Friday, August 12, 2016

Cooking in the after life

This post was originally published in my occasional cooking blog, cook pot stories. It's been modified slightly here. If you want a recipe for stock please go to the original post

I love cooking. More accurately, I used to love cooking and my understanding of myself includes a love of cooking, even if I no longer quite feel it; I'm learning to love it again but in new ways. Cooking has been therapy, meditative, a chance to experiment and a way I communicate my affection and esteem. I'm sure you cook for many of the same reasons.

In the 2+ years since Kevin died, I've not been cooking much and when I do it's often with mixed feelings. I loved cooking for Kevin. Because his cancer attacked his digestive system, food and cooking became a big deal while he was sick and then a big reminder after he died. When I do cook it's usually something simple, not the elaborate meals I made before he got sick. Certainly this is a part of how I'm experiencing grief. Analysis aside, I'm aware that I miss it, but I don't yet know how cooking fits into the after life.

I've come to think of my life since Kevin's death, especially as more time passes, as living in the Twilight Zone, as the after life. That's what it is; my life after him. I have a rich life. I love and am loved. And yet it often feels as though it's not quite my life, as though it's someone else's. I've slipped into a parallel universe where everything looks much the same but is entirely different. I think my relationship with cooking might be a part of this, though I dearly hope I regain my passion for it.

All of this is in the front of my mind this morning. I am in Minnesota, where I am performing in the local fringe festival. I'm enjoying it, making money doing work I love. I'm staying with my sweetheart, a wonderful man in his own right, who accepts me as I am, understanding that Kevin is part of the package. I am looking out of the window at a lovely late summer day, where the air is beginning to feel like autumn is coming, my favorite time of year. And I have a pot of stock simmering on the stove, so the house smells rich and fragrant.

When I was preparing the stock this morning I found myself reaching for the familiar things I might find in my own kitchen but they weren't there. I had to find a stock pot of different dimensions than the one I'm used to. The knife is a fine one, but not worn to my grip. The spice cabinet didn't have everything I would usually use. All of the tools I wanted were there, easily at hand, but they weren't the same. They worked well. I will have a lovely pot of stock in a few hours. We will enjoy it together on some coming cold day.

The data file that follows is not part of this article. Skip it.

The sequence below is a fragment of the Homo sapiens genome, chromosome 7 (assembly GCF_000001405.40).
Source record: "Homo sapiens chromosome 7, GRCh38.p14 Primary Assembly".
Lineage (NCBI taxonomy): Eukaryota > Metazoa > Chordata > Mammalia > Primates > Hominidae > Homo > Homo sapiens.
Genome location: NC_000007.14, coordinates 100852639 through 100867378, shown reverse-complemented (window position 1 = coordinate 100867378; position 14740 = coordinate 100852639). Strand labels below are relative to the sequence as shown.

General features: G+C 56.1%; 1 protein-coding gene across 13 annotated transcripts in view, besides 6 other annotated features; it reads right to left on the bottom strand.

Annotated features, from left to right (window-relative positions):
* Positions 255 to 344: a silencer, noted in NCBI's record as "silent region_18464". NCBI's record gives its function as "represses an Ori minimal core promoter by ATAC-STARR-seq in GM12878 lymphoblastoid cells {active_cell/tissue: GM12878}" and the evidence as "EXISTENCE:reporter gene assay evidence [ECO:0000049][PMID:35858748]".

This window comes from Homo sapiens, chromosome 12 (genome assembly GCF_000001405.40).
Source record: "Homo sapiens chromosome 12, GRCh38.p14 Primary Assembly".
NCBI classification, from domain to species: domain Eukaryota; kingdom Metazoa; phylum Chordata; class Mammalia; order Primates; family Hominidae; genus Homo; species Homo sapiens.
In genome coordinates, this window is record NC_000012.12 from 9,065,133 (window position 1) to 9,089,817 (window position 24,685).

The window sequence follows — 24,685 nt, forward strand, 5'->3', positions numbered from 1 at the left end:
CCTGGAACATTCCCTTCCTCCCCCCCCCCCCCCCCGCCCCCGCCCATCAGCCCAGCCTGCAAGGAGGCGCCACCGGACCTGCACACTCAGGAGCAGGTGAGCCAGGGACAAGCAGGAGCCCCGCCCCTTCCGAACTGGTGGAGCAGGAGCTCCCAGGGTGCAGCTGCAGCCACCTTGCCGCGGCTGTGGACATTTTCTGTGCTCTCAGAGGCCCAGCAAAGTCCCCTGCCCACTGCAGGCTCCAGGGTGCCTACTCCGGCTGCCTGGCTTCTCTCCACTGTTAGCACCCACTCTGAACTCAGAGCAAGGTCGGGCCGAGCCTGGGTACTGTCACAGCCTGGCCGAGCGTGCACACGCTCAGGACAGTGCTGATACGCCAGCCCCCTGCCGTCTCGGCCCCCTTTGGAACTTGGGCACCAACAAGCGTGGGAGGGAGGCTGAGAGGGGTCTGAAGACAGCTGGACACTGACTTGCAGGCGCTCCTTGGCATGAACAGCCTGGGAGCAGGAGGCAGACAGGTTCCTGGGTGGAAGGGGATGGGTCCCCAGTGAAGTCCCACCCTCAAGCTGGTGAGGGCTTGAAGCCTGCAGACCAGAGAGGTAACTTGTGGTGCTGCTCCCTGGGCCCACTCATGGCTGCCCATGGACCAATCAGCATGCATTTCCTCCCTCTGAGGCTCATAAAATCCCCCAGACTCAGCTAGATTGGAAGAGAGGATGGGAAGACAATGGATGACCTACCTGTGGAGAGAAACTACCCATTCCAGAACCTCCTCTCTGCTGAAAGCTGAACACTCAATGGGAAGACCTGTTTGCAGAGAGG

And yet it's not the same. I don't regret living in the after life, not at all, but sometimes it's a shock noticing how I am in a parallel world. A loving and loved partner. Work I am good at and am earning a living with. Joy in many of the same things, like trees and music and food. A pot of stock, simmering. All of these things existed before Kevin died. They exist after. But they are all different.

I imagine as more time passes I will find my footing more easily; I know I am more grounded now than I could ever have imagined in the months immediately after his death. I expect I will try more complicated dishes again and may eventually even make some of his favorites - braised short ribs with sour cherries, for example - and will enjoy them even as I feel sorrow and longing.

Cooking remains a love letter, a way I communicate my affection and esteem. It's a language I need to relearn, that's all. In the meantime, soon enough I will have stock. I will strain it in a different colander, let it cool and freeze it in a new freezer. But the love and care that went into its making are no different. It will still be delicious, it just might mean a little more now, here in the after life.

(c)2016 Laura S. Packer Creative Commons License


  1. I get your parallel universes, Laura. Eight years after my husband's death, I still love growing vegetables, but don't want to put up the harvest. I only need few frozen jars of tomato sauce now, because who's going to eat it? Besides that, pasta is no longer a staple around here. The old habit, the desire for that old pleasure, remains. Sigh...

  2. Ive quite often referenced this as a "twilight zone" or my "new life" and the previous was my "last life" i completely understand the parallel universe. its so strange.


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